A small film that barely got a release last year before exiting theaters, "Where The Money Is" is a charming little feature, not a complete success but entertaining anyways. Paul Newman plays Henry, an old bank robber who finds himself thrown in a hospital when he has a stroke - but, did he really? Watching over him while he's in a coma are a nurse (Linda Fiorentino) and her husband(Dermot Mulroney), a couple who have lived together in this small town since they were young.
Of course, the two have a plan that includes robbing a bank, but it's only if she can get Henry to wake up out of his coma. I will spoil the fact that he does wake up since it's almost impossible to talk about the movie without mentioning it, but I won't spoil the if, when, why or wheres of it. Newman is easily the best thing about the movie; even in older age he still is energetic and lively. There's only one problem - while Newman can certainly make the movie more watchable with his performance, he can't save it.
The early parts of the movie are remarkably slow. Although Newman and Fiorentino are quite good, we just aren't given a reason to really care about the proceedings. It's never a good situation when a 90 minute movie feels slow enough to remark that additional editing could be helpful. The screenplay does deliver some decent lines, but the whole thing lacks enough spark or energy to keep the audience interested. Even when the plan does begin to take shape and things seem like they're going to pick up, the movie never comes together as we believe that Newman's character would be a robber, but the other two are never convincing nor are these scenes at all exciting.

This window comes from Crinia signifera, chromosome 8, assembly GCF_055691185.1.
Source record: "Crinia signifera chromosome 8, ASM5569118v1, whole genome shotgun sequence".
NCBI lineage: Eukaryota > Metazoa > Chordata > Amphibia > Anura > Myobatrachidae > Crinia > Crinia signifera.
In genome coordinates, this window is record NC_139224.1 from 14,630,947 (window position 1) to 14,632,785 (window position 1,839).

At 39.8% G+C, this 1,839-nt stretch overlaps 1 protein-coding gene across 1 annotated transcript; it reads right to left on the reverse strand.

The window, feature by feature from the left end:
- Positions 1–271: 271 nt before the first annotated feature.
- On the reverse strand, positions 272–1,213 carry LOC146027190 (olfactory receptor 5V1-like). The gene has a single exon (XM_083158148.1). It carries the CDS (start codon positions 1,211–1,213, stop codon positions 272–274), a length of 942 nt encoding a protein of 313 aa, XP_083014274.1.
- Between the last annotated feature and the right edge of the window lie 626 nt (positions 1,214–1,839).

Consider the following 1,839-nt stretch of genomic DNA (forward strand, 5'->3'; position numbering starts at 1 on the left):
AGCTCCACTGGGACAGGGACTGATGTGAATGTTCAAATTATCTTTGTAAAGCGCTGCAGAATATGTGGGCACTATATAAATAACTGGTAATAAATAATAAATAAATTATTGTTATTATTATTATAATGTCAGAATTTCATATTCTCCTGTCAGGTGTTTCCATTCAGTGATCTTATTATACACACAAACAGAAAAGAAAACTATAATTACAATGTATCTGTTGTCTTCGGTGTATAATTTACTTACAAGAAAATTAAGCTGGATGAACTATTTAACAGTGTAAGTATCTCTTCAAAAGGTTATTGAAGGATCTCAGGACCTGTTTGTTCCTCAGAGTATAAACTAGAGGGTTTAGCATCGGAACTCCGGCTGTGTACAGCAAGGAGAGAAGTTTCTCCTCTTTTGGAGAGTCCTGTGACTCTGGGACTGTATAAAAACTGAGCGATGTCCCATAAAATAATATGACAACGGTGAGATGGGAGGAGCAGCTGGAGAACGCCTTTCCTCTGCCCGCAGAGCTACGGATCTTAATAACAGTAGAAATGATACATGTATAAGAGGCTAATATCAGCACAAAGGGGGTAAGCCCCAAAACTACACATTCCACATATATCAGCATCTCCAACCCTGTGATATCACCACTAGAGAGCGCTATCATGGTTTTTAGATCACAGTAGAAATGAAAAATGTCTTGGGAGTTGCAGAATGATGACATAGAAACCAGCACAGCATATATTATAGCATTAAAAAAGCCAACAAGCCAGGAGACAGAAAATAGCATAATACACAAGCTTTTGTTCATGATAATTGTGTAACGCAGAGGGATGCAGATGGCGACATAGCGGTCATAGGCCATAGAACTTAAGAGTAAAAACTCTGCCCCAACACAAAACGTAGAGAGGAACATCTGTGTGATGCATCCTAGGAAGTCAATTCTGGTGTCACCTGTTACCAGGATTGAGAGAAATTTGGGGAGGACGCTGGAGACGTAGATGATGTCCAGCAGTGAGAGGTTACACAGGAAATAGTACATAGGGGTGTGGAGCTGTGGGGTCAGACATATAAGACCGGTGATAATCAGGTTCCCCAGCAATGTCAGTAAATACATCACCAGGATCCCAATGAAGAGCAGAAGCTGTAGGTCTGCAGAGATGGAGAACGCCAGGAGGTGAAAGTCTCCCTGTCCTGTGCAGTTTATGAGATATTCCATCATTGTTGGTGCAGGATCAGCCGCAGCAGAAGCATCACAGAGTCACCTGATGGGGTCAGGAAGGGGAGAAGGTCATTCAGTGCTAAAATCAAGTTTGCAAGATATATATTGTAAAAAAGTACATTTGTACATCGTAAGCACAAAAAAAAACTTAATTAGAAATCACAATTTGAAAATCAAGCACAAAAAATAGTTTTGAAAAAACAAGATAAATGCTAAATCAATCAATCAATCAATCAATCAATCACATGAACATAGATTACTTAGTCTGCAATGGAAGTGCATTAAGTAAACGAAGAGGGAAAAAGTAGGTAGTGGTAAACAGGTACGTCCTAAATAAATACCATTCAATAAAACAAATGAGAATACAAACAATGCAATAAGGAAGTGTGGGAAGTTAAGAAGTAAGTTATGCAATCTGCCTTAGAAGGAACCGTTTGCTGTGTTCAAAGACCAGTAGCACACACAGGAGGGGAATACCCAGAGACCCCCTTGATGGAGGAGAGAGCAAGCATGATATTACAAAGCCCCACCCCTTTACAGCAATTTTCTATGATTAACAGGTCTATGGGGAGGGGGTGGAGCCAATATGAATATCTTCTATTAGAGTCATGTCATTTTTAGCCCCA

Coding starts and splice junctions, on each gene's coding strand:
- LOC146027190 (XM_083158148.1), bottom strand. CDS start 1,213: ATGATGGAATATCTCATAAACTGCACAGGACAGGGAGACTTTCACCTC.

A couple of decent performances by Newman and Fiorentino just aren't able to make the otherwise slow movie spark.
VIDEO: USA Films seems to be rather hit and miss at times when it comes to video quality, but I'm pleased to say that their anamorphic transfer for "Where The Money Is" is pretty respectable, if not remarkable. The movie is presented in 1.85:1, and sharpness & detail are fairly good. The movie seems a little soft at times, especially during some of the dimly lit interior scenes, but this is a minor complaint.
There aren't too many flaws to note throughout the presentation - a slight trace of pixelation once or twice, and a couple of print flaws in the way of minor marks. The great majority of the movie is clear and clean. Colors are accurate and natural, although there are some times where they seem slightly subdued. Overall, a presentation that's slightly above average.
SOUND: The audio is Dolby Digital 5.1, but the presentation really isn't given much of a chance to open up during the movie. Most of the film is certainly dialogue-driven with nothing beyond that. The music does sound good, and contains some good older tunes paired in with Mark Isham's score. Rarely though do the surrounds see any use - the few times they are used are minimal enough to not even be that noticable. Offers the basics - no more, no less.
MENUS:: Menus are non-animated, with very basic images serving as backgrounds.
EXTRAS: The trailer, production notes in the insert and DVD-ROM web-link.
Final Thoughts: "Where The Money Is" is maybe worth a rental for fans of Newman - otherwise, I'd skip it.
The Film C+
Video 89/B+ = (356/400 possible points)
Audio: 83/B = (332/400 possible points)
Extras: 71/C- = (213/300 possible points)
Menus: 70/C- = (140/200 possible points)
Value: 80/B- = (240/300 possible points)
FILM GRADE: C-
DVD GRADE: B-